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by Scott Spreitzer - 03/07/2006
Don't get mad, get even! That's an old adage that certainly requires mentioning in March, with college basketball tournament play breaking out all over. Rivalry and revenge play is a huge part of this. It's important for handicappers to assess situations with so many games on the college basketball slate.
I love situational handicapping. As the name implies, this refers to some kind of key situation in a game that is about to take place. When Oklahoma State stunned Texas a few weeks ago, that was an excellent example of a unique situation OFF the court contributing to the play on the court. In that instance, coach Eddie Sutton had just announced a leave of absence after an embarrassing driving incident two days prior. On that particular Sunday, he called the locker room moments before the game was to take place and told his players to rally around the interim coach (his son) with the whole country watching. The players, and the raucous home crowd, responded with a whipping of Texas as an underdog.
That's a great example of situational handicapping because the motivational incident had little to do with anything tangible on the court. It had nothing to do with individual match-ups between Texas and Oklahoma State, it had no revenge or rivalry angle, and it had nothing to do with stats. It was something that cropped up to heavily benefit one team for that one afternoon.
While incidents exactly like that one rarely come up, what does happen all the time, particularly in March tournament play, is revenge situations. This is why it's essential to examine how two teams have matched up in prior years and in meetings already this season. And take that a step further by reading the analysis of the prior meetings, as well as examining the box scores. You can find a wealth of important data.
One thing to look for is a potential revenge spot. I used this Saturday when Kansas was playing at Kansas State, tabbing Kansas as my Revenge game. Why? First of all, teams that are in the same state AND the same conference, in this case the Big 12, usually play each other for many years. This can create geographical rivalries that stretch back decades and is very much a part of college sports. We see it in football all the time, and it's just as prevalent in basketball, though not mentioned as much as teams play two or three times a season. Teams, schools and even students can develop strong passion against the opponent, creating a buzz for the game that simply doesn't exist when Kansas plays Baylor or Colorado, for instance.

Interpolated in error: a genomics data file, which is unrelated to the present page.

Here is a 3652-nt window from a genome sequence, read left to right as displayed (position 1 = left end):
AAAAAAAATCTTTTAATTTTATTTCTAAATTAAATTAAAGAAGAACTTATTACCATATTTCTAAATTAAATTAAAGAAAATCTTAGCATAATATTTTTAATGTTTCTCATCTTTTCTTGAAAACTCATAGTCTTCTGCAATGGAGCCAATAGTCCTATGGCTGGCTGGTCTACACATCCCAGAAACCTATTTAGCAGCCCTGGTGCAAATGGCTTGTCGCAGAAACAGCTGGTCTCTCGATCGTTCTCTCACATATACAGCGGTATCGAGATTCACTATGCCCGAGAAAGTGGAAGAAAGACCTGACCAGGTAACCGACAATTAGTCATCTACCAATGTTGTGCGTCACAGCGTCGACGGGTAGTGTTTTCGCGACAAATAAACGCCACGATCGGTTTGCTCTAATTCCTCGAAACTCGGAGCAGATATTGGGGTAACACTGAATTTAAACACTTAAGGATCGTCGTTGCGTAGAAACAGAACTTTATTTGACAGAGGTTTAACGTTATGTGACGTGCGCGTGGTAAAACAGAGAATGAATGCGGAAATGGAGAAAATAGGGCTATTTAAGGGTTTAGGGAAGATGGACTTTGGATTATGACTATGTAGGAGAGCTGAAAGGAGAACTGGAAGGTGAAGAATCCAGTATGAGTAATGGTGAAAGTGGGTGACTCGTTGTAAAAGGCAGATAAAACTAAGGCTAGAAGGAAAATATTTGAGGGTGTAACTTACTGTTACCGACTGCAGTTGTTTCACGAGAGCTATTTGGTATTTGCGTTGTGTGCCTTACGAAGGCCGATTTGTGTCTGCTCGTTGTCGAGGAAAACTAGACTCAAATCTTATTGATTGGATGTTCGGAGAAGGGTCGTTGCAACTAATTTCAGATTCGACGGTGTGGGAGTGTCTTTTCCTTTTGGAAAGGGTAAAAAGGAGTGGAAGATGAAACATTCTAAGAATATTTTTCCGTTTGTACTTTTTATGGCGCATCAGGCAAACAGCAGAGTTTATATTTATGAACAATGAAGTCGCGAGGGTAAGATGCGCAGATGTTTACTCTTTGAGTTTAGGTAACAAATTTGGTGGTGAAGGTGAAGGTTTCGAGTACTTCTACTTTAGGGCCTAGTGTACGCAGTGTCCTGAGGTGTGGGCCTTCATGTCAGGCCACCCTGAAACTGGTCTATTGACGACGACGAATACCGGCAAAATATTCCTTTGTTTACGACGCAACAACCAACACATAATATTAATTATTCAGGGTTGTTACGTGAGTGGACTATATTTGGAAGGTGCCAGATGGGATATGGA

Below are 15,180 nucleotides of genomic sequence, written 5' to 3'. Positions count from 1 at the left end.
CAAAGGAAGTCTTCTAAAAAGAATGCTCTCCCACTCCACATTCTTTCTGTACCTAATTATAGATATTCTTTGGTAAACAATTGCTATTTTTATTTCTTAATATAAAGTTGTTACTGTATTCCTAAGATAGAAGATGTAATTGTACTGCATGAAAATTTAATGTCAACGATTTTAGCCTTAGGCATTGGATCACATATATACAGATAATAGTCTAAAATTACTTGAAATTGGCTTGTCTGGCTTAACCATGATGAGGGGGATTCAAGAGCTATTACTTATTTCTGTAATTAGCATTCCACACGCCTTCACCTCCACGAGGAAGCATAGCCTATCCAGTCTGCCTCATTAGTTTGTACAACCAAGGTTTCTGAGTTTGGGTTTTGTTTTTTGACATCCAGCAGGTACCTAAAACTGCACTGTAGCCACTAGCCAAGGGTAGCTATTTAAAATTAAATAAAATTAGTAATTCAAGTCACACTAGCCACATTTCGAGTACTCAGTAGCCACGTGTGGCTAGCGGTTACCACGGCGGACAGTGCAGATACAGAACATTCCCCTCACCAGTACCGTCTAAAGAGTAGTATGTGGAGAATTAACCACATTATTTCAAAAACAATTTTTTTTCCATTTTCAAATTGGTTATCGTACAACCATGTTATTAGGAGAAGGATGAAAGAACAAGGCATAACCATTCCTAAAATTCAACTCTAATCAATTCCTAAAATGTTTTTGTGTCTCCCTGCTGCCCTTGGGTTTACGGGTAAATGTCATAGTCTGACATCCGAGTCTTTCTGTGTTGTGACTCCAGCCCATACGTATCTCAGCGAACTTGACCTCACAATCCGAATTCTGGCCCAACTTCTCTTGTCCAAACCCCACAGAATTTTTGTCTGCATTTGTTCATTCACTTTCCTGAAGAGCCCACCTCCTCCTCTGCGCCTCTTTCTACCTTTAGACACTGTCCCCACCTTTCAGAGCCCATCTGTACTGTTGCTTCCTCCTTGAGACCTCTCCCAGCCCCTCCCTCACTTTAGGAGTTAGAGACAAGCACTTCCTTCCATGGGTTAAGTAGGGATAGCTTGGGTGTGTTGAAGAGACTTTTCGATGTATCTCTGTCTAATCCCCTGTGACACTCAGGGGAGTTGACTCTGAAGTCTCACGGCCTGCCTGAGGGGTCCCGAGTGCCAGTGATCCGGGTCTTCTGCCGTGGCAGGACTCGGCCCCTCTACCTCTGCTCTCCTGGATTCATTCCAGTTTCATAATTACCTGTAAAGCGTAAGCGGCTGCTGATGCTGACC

Secondly, within that particularly game you can also find additional revenge factors, such as the last time the schools played. Look carefully at the schedules. If two good teams played and one absolutely whipped the other the last meeting, their can be extra motivation when the two meet again, especially if it's in the same season. In fact, I've already made notes about the next Texas/Oklahoma State meeting, be it in this coming tournament or next year: Think the Longhorns will be a bit fired up? In Saturday's game, Kansas had been shocked the last time they played Kansas State, blowing a 12-point second half lead as the Wildcats rallied and won, 59-55. Understand that that wasn't just any old loss. It was a conference game to a state rival and a terrible collapse AT HOME to end a 7-game win streak!
It was K-State's first win at Phog Allen since 1994! In short, it stung. Brandon Rush tied a career high with 24 points, and No. 18 Kansas beat Kansas State 66-52 to clinch at least a share of the Big 12 championship, so there was plenty at stake, too, not just revenge. There will likely be several situational spots in upcoming conference tourney play. Make sure you're up on which ones matter and make sure the linemaker hasn't made the proper adjustment. There will be more gems between now and Sunday, March 12.